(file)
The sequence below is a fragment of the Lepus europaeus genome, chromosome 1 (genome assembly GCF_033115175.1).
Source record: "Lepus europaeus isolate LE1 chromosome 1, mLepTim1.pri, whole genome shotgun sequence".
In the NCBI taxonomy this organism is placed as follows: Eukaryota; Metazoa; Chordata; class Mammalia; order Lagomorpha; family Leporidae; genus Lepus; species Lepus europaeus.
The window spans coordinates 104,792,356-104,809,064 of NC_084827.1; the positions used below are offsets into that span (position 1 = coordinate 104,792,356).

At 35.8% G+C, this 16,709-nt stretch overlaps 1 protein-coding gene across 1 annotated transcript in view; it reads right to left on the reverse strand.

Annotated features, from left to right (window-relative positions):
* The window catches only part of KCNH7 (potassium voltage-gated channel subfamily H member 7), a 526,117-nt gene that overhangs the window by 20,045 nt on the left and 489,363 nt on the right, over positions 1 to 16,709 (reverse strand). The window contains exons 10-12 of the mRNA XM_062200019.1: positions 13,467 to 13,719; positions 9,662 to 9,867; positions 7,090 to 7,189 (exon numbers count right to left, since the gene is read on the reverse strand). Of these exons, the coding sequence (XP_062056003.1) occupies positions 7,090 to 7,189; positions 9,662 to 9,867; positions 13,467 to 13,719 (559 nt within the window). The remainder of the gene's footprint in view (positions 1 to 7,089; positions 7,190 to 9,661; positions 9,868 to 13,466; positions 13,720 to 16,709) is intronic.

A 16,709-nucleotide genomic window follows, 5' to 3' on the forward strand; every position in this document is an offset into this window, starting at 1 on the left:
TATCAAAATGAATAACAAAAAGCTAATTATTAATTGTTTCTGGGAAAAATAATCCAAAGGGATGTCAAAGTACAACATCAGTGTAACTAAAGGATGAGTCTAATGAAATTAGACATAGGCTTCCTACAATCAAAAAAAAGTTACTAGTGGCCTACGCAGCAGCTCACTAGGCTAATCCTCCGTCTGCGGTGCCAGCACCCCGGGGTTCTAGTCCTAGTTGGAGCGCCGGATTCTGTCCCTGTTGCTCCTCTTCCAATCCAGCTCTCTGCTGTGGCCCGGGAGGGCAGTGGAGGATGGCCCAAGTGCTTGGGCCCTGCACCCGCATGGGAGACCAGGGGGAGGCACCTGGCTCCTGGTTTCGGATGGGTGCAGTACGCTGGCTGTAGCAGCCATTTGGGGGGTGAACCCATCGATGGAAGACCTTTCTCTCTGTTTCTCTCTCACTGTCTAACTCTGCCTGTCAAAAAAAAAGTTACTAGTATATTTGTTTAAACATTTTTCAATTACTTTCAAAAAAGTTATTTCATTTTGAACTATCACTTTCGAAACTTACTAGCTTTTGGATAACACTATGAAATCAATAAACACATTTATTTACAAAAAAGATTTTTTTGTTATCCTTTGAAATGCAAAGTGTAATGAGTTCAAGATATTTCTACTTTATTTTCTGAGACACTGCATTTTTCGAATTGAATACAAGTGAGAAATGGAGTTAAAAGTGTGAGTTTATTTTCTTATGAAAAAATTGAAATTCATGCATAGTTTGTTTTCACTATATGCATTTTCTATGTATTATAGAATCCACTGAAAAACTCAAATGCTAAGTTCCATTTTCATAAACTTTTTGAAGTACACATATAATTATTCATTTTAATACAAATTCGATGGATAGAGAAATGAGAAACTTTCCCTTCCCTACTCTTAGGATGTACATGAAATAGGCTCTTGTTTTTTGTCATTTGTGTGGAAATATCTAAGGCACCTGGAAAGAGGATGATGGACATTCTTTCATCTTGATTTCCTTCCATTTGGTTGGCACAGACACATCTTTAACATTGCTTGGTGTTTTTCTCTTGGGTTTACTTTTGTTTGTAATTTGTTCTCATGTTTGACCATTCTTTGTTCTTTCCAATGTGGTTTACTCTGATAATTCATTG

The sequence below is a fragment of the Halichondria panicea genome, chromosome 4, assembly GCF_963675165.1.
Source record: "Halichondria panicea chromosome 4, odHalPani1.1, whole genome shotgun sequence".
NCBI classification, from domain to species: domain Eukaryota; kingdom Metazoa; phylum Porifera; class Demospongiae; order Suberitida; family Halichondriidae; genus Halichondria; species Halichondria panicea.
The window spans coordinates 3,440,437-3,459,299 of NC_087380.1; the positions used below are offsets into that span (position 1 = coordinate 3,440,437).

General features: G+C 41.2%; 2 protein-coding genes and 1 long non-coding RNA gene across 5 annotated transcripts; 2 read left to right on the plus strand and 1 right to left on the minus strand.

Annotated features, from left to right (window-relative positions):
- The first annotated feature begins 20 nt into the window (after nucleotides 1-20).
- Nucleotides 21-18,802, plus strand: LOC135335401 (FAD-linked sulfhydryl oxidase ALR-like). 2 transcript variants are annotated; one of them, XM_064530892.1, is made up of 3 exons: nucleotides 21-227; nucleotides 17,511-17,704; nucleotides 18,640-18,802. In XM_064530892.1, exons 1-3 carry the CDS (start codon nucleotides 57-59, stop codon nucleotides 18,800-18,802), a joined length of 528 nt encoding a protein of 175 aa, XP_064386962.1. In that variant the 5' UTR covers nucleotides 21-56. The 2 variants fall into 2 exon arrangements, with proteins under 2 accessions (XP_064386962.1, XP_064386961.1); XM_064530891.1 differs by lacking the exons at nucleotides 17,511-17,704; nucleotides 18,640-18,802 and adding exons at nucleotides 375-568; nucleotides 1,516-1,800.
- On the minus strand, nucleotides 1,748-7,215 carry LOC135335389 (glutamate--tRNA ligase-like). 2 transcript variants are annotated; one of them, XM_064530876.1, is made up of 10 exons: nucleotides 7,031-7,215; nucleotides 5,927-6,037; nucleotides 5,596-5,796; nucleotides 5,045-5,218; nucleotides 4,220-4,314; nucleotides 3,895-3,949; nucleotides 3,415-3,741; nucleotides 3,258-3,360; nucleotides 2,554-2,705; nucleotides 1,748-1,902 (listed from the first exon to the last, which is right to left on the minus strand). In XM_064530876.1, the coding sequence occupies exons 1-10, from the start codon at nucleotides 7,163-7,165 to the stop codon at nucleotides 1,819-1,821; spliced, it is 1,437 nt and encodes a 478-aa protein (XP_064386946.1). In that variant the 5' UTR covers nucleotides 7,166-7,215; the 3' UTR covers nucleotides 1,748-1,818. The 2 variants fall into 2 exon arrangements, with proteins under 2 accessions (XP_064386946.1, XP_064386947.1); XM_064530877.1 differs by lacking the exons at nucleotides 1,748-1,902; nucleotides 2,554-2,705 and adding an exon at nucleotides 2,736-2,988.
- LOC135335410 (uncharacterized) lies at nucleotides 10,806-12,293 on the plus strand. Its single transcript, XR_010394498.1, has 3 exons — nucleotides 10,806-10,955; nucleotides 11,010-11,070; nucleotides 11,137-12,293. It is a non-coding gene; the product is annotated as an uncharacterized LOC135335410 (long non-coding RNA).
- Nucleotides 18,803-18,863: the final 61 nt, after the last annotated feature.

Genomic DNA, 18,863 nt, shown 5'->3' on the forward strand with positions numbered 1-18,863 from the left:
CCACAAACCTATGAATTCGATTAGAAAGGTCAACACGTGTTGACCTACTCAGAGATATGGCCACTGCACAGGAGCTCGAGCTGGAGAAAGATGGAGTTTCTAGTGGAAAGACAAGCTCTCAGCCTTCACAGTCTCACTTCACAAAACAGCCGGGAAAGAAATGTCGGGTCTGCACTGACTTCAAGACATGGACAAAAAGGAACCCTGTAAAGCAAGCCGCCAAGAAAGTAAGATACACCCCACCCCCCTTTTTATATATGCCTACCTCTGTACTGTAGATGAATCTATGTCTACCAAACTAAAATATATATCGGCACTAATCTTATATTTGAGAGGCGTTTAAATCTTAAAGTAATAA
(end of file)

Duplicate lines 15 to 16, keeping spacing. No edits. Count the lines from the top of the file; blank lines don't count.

Annotated features, from left to right (window-relative positions):
- The first annotated feature begins 20 nt into the window (after nucleotides 1-20).